2014 GSA Annual Meeting in Vancouver, British Columbia (19–22 October 2014)

Paper No. 139-6
Presentation Time: 10:15 AM


PERZAN, Zach1, MUNROE, Jeffrey S.1 and AMIDON, William H.2, (1)Geology Department, Middlebury College, 276 Bicentennial Way, Middlebury, VT 05753, (2)Geology Department, Middlebury College, Middlebury, VT 05753, zperzan@middlebury.edu

A complex latest-Quaternary history has been reconstructed for the Champlain Valley in western Vermont, including a series of proglacial lakes in front of the retreating Laurentide ice sheet, submergence beneath a marine embayment during a period of high relative sea level, and establishment of the modern-day Lake Champlain. However, very few records of climatic conditions exist for northern New England prior to the retreat of ice ~14 kyr ago.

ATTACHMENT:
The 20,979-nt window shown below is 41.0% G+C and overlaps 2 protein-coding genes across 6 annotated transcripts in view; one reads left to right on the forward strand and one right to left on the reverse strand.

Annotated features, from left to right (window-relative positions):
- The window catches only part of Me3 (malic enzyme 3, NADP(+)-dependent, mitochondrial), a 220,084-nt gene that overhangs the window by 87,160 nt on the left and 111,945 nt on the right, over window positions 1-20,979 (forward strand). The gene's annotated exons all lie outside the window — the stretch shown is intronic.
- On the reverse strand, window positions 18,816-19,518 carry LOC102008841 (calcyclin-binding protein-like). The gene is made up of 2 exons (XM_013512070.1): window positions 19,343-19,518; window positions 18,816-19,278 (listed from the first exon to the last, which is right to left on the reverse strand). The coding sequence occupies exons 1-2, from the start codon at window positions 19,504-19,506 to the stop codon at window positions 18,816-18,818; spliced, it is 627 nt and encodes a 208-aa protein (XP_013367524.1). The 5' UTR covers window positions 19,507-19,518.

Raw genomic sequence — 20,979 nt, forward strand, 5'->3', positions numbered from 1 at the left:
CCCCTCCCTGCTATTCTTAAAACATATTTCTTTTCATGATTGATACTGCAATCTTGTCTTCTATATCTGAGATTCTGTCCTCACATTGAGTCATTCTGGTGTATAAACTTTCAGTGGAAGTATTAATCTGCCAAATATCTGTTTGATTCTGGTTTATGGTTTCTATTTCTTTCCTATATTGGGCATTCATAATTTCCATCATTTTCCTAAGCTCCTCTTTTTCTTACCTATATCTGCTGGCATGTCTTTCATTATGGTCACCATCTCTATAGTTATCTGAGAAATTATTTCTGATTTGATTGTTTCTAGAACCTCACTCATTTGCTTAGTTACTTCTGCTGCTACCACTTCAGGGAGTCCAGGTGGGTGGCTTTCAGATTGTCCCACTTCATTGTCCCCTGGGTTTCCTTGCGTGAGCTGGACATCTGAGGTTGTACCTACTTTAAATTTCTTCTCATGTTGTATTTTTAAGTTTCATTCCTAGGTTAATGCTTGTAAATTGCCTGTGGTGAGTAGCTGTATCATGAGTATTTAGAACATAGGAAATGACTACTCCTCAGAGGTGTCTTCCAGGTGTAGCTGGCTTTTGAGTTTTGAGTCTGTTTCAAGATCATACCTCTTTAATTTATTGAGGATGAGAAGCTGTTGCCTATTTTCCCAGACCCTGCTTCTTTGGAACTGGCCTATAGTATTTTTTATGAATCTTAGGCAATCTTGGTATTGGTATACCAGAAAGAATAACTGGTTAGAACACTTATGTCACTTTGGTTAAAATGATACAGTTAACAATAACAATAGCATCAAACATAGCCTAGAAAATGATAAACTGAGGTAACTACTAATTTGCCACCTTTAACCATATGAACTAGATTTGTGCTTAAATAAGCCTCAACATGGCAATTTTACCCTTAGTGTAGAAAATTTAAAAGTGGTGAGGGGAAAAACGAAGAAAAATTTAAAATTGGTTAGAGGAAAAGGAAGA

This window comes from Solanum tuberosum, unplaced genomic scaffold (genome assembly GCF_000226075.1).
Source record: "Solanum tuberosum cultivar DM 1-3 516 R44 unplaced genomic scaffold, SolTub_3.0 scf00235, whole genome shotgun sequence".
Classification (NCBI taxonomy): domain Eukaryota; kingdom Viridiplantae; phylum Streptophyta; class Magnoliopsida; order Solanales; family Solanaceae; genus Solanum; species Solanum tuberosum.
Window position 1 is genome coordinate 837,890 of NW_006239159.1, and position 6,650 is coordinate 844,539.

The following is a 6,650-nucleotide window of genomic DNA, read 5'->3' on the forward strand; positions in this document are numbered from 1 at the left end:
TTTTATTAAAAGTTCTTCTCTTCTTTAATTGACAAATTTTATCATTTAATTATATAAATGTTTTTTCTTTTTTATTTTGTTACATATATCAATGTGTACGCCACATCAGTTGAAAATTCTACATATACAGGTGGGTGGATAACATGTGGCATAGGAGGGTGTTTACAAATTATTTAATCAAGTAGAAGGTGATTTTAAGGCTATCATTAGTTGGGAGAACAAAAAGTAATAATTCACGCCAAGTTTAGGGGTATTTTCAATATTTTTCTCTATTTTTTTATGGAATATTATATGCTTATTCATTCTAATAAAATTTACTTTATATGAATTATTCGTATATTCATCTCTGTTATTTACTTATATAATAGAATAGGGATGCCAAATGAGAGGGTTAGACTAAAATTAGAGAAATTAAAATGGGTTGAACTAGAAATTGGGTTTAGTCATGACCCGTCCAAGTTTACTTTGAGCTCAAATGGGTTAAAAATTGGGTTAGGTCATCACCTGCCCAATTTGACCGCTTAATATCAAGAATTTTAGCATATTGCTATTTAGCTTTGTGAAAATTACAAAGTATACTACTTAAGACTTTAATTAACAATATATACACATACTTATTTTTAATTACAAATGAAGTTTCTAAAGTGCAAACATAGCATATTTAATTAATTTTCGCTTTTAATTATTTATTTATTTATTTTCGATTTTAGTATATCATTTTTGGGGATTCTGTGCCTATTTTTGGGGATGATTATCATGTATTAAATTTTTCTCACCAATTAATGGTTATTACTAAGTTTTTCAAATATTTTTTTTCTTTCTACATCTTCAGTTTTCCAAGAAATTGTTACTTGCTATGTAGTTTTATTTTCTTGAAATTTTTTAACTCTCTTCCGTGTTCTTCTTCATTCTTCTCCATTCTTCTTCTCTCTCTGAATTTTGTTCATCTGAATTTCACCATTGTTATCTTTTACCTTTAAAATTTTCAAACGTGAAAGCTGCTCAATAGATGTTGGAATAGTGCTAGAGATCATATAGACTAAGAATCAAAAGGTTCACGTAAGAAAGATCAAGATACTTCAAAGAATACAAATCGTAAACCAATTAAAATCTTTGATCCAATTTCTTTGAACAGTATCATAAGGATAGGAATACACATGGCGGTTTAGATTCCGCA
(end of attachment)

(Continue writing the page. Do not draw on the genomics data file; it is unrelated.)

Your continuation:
A detailed chronological, sedimentological and geochemical examination of clastic sediment within Weybridge Cave, on the floor of the Champlain Valley, could begin to fill this gap. This cave, developed in Ordovician limestone with over 450 m of passage, is one of the larger known solution caves in the region. Passages of the cave closer to the surface are floored with erratic cobbles washed in from the glacial till and proglacial lake sediment that mantles the surrounding landscape. In contrast, the deepest level of the cave (~35 m below surface) is partially filled with fine, laminated sediments. The majority of this sequence (>2 m) consists of silty clay (mean grain size of 10 µm) with mm-scale and sub-mm scale laminations. Several exposures contain local concentrations of rip-up clasts and a mélange containing intact blocks of finely laminated clays, indicating that deposition of this fine-grained unit was punctuated by higher-energy discharge events. Optically Stimulated Luminescence (OSL) evidence from sand layers that bracket the section suggests that the laminated fines were deposited after 133 ± 22 ka, but before 62 ± 15 ka­, which corresponds to the Sangamon interglacial. Paleomagnetic data were unable to further refine these age estimates, but suggest that the sequence covers a lengthy (>15 ka) time period. The sediments described here offer a paleoenvironmental record that could aid further interpretation of New England landscape evolution prior to the most recent glaciation.